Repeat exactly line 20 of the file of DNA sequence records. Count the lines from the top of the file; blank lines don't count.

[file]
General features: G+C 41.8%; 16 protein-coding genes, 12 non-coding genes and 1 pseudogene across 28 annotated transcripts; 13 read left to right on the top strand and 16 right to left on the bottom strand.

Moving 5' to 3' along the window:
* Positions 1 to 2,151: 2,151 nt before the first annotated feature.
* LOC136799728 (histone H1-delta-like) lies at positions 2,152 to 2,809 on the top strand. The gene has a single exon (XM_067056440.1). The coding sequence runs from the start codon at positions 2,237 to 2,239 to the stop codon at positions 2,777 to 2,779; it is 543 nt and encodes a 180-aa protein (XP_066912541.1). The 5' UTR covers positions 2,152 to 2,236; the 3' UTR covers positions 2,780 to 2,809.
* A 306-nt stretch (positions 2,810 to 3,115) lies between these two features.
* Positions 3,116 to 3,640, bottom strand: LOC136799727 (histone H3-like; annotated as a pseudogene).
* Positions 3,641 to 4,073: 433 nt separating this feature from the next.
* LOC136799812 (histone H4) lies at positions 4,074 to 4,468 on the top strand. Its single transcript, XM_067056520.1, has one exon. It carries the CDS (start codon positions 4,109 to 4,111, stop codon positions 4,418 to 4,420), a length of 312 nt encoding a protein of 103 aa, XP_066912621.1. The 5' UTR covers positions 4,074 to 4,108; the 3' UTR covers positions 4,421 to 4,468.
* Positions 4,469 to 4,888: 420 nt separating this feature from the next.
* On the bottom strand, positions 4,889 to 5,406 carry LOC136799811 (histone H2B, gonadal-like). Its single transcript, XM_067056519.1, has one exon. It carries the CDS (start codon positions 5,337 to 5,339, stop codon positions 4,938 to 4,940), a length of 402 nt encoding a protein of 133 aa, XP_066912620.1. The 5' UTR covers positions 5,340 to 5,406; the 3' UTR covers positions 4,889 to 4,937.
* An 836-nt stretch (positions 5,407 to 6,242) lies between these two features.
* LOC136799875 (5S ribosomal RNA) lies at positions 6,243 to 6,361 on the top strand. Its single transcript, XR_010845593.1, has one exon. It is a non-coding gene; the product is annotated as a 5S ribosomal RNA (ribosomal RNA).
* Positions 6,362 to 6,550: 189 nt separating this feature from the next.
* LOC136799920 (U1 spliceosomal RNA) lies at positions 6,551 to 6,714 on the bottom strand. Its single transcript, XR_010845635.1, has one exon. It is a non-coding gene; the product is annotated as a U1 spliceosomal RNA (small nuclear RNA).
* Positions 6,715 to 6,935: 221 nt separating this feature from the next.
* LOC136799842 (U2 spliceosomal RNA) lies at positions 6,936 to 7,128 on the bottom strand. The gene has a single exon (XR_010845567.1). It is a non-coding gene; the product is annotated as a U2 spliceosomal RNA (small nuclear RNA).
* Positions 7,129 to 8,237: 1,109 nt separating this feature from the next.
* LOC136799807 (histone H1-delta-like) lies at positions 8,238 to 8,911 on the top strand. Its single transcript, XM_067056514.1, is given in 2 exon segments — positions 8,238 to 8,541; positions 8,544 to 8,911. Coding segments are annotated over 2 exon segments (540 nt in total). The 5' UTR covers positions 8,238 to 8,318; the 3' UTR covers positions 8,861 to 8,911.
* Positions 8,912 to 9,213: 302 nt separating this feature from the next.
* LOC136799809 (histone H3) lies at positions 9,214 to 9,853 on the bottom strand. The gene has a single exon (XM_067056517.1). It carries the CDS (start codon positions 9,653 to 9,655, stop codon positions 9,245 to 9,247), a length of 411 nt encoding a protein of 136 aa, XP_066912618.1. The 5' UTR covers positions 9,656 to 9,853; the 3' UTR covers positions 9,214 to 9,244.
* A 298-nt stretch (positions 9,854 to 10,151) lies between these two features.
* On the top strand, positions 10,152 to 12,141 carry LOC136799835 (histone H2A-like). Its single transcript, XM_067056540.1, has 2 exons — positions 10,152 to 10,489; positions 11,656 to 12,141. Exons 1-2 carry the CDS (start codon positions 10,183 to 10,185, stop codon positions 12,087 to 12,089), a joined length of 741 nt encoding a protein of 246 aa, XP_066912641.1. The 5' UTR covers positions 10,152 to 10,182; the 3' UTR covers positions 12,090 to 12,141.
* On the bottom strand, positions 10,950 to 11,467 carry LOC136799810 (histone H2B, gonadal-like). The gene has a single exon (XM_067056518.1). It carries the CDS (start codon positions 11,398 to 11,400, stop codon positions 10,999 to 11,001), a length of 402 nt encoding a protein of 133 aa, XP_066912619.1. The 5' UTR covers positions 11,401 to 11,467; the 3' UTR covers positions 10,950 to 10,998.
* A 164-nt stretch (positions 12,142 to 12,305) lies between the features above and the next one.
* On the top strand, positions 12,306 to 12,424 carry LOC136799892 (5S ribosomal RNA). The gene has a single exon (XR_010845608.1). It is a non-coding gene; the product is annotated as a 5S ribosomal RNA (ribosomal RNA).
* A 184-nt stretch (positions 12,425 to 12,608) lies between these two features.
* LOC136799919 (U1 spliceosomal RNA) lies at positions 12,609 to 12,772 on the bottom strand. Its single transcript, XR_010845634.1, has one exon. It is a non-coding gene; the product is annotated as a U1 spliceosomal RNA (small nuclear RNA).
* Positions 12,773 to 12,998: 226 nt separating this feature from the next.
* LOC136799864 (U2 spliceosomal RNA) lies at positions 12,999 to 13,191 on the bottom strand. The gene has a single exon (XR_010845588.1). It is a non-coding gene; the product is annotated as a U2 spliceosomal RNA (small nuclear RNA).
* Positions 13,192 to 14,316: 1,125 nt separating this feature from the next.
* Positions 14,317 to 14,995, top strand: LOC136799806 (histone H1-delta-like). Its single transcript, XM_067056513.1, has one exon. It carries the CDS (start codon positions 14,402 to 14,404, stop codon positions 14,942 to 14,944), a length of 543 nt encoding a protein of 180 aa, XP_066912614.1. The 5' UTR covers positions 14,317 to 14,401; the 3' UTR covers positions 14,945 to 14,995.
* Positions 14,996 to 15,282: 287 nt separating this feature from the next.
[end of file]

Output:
* LOC136799809 (histone H3) lies at positions 9,214 to 9,853 on the bottom strand. The gene has a single exon (XM_067056517.1). It carries the CDS (start codon positions 9,653 to 9,655, stop codon positions 9,245 to 9,247), a length of 411 nt encoding a protein of 136 aa, XP_066912618.1. The 5' UTR covers positions 9,656 to 9,853; the 3' UTR covers positions 9,214 to 9,244.